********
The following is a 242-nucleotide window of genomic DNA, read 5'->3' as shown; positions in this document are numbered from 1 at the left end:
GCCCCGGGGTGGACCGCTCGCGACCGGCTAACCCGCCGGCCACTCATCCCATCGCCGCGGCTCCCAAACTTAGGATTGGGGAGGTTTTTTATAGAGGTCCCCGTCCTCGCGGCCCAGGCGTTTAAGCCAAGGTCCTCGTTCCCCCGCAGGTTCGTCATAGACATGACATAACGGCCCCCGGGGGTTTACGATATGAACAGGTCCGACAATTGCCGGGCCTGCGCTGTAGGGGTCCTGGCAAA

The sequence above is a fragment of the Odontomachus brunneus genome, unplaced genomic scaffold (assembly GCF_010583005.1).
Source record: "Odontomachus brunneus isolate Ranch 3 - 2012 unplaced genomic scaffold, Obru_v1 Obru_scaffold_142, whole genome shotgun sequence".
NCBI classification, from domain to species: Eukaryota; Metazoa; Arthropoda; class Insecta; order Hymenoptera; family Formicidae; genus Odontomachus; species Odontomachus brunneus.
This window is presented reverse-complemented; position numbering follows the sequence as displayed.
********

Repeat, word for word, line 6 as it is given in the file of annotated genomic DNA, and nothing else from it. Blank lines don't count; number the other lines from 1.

This window is presented reverse-complemented; position numbering follows the sequence as displayed.